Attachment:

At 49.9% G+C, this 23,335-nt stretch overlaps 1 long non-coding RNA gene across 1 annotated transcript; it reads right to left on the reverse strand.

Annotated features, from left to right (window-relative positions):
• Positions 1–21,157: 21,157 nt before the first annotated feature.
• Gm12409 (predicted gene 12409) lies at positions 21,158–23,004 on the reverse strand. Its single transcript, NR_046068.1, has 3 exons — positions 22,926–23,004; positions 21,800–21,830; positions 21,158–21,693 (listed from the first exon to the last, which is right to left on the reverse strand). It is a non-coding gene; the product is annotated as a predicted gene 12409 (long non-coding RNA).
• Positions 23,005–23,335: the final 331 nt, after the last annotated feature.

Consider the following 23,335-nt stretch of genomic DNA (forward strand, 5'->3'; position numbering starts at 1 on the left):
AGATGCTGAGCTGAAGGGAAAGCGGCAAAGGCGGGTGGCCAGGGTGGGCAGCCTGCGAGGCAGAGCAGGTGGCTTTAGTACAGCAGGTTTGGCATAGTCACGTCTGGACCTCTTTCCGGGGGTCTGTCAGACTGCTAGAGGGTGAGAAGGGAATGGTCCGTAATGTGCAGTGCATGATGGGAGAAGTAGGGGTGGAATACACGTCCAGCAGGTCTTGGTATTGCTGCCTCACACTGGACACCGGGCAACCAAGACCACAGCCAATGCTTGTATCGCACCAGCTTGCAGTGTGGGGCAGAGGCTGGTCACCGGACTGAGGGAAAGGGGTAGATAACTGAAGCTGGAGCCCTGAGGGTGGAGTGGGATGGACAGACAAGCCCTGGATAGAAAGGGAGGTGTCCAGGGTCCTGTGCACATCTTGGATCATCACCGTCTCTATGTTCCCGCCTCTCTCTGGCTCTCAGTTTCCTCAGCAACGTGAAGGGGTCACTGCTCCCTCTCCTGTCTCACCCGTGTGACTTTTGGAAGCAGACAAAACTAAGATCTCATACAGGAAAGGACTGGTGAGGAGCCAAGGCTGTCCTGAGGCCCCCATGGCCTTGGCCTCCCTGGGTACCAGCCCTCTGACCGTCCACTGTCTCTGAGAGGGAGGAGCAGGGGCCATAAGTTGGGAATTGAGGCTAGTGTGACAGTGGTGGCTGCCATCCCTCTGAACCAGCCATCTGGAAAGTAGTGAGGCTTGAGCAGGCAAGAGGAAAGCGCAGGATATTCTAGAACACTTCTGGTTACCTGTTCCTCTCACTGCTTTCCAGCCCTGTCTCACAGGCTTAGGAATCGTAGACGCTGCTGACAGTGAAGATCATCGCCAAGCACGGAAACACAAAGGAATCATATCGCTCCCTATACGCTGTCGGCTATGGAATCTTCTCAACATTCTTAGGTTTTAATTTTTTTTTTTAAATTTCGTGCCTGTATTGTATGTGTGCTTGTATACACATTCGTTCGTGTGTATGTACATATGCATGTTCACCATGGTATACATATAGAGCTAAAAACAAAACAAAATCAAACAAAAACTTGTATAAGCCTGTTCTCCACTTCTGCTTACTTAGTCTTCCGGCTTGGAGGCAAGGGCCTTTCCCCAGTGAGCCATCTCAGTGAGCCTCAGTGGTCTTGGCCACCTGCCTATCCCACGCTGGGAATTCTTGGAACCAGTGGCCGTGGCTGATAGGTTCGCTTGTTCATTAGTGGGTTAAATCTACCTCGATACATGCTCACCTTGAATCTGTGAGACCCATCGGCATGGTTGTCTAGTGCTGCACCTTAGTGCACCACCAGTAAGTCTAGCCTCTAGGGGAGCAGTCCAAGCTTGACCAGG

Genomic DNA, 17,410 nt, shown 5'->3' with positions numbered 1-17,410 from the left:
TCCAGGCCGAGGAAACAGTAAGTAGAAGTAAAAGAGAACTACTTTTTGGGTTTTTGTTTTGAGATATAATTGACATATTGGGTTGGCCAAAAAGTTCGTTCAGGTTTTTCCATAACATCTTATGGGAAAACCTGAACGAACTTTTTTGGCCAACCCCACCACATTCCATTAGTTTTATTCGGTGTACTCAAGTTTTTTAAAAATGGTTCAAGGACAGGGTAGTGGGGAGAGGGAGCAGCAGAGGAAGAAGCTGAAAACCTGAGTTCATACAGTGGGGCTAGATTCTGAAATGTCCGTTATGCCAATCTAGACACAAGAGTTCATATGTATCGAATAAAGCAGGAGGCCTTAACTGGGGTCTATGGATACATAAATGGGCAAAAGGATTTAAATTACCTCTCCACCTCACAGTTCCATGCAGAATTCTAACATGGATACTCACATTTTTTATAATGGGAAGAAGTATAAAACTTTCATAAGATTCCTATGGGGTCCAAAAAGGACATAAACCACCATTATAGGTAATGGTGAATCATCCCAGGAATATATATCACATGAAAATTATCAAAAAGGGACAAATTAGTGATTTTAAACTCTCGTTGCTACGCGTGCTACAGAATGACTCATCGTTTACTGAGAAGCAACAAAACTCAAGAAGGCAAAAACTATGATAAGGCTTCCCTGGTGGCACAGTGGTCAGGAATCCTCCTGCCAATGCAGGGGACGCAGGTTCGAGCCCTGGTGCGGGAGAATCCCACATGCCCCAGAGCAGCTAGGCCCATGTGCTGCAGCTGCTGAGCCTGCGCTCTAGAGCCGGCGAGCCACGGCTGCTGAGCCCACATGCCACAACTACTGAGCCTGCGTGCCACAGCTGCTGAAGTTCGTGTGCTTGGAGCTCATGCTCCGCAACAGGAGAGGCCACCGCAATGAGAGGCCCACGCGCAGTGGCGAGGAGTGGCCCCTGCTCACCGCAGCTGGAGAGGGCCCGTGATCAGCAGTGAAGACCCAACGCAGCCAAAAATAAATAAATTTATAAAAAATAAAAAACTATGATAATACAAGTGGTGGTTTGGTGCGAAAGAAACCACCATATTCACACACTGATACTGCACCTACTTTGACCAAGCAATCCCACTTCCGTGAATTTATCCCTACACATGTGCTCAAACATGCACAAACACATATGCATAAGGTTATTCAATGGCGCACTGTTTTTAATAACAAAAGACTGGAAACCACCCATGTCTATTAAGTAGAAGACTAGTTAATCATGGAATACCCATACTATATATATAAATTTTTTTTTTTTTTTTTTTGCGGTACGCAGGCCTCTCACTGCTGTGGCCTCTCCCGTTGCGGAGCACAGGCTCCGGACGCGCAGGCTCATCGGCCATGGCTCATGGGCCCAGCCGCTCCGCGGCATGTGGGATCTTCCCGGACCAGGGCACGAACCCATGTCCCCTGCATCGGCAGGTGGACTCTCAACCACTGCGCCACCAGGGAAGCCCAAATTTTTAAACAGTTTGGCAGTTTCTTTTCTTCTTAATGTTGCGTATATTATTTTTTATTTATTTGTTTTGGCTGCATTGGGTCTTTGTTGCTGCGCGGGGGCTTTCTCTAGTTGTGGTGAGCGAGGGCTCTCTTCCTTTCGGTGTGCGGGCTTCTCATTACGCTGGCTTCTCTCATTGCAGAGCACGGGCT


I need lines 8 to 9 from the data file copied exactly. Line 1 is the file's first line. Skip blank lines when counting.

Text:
Genomic DNA, 17,410 nt, shown 5'->3' with positions numbered 1-17,410 from the left:
TCCAGGCCGAGGAAACAGTAAGTAGAAGTAAAAGAGAACTACTTTTTGGGTTTTTGTTTTGAGATATAATTGACATATTGGGTTGGCCAAAAAGTTCGTTCAGGTTTTTCCATAACATCTTATGGGAAAACCTGAACGAACTTTTTTGGCCAACCCCACCACATTCCATTAGTTTTATTCGGTGTACTCAAGTTTTTTAAAAATGGTTCAAGGACAGGGTAGTGGGGAGAGGGAGCAGCAGAGGAAGAAGCTGAAAACCTGAGTTCATACAGTGGGGCTAGATTCTGAAATGTCCGTTATGCCAATCTAGACACAAGAGTTCATATGTATCGAATAAAGCAGGAGGCCTTAACTGGGGTCTATGGATACATAAATGGGCAAAAGGATTTAAATTACCTCTCCACCTCACAGTTCCATGCAGAATTCTAACATGGATACTCACATTTTTTATAATGGGAAGAAGTATAAAACTTTCATAAGATTCCTATGGGGTCCAAAAAGGACATAAACCACCATTATAGGTAATGGTGAATCATCCCAGGAATATATATCACATGAAAATTATCAAAAAGGGACAAATTAGTGATTTTAAACTCTCGTTGCTACGCGTGCTACAGAATGACTCATCGTTTACTGAGAAGCAACAAAACTCAAGAAGGCAAAAACTATGATAAGGCTTCCCTGGTGGCACAGTGGTCAGGAATCCTCCTGCCAATGCAGGGGACGCAGGTTCGAGCCCTGGTGCGGGAGAATCCCACATGCCCCAGAGCAGCTAGGCCCATGTGCTGCAGCTGCTGAGCCTGCGCTCTAGAGCCGGCGAGCCACGGCTGCTGAGCCCACATGCCACAACTACTGAGCCTGCGTGCCACAGCTGCTGAAGTTCGTGTGCTTGGAGCTCATGCTCCGCAACAGGAGAGGCCACCGCAATGAGAGGCCCACGCGCAGTGGCGAGGAGTGGCCCCTGCTCACCGCAGCTGGAGAGGGCCCGTGATCAGCAGTGAAGACCCAACGCAGCCAAAAATAAATAAATTTATAAAAAATAAAAAACTATGATAATACAAGTGGTGGTTTGGTGCGAAAGAAACCACCATATTCACACACTGATACTGCACCTACTTTGACCAAGCAATCCCACTTCCGTGAATTTATCCCTACACATGTGCTCAAACATGCACAAACACATATGCATAAGGTTATTCAATGGCGCACTGTTTTTAATAACAAAAGACTGGAAACCACCCATGTCTATTAAGTAGAAGACTAGTTAATCATGGAATACCCATACTATATATATAAATTTTTTTTTTTTTTTTTTTGCGGTACGCAGGCCTCTCACTGCTGTGGCCTCTCCCGTTGCGGAGCACAGGCTCCGGACGCGCAGGCTCATCGGCCATGGCTCATGGGCCCAGCCGCTCCGCGGCATGTGGGATCTTCCCGGACCAGGGCACGAACCCATGTCCCCTGCATCGGCAGGTGGACTCTCAACCACTGCGCCACCAGGGAAGCCCAAATTTTTAAACAGTTTGGCAGTTTCTTTTCTTCTTAATGTTGCGTATATTATTTTTTATTTATTTGTTTTGGCTGCATTGGGTCTTTGTTGCTGCGCGGGGGCTTTCTCTAGTTGTGGTGAGCGAGGGCTCTCTTCCTTTCGGTGTGCGGGCTTCTCATTACGCTGGCTTCTCTCATTGCAGAGCACGGGCT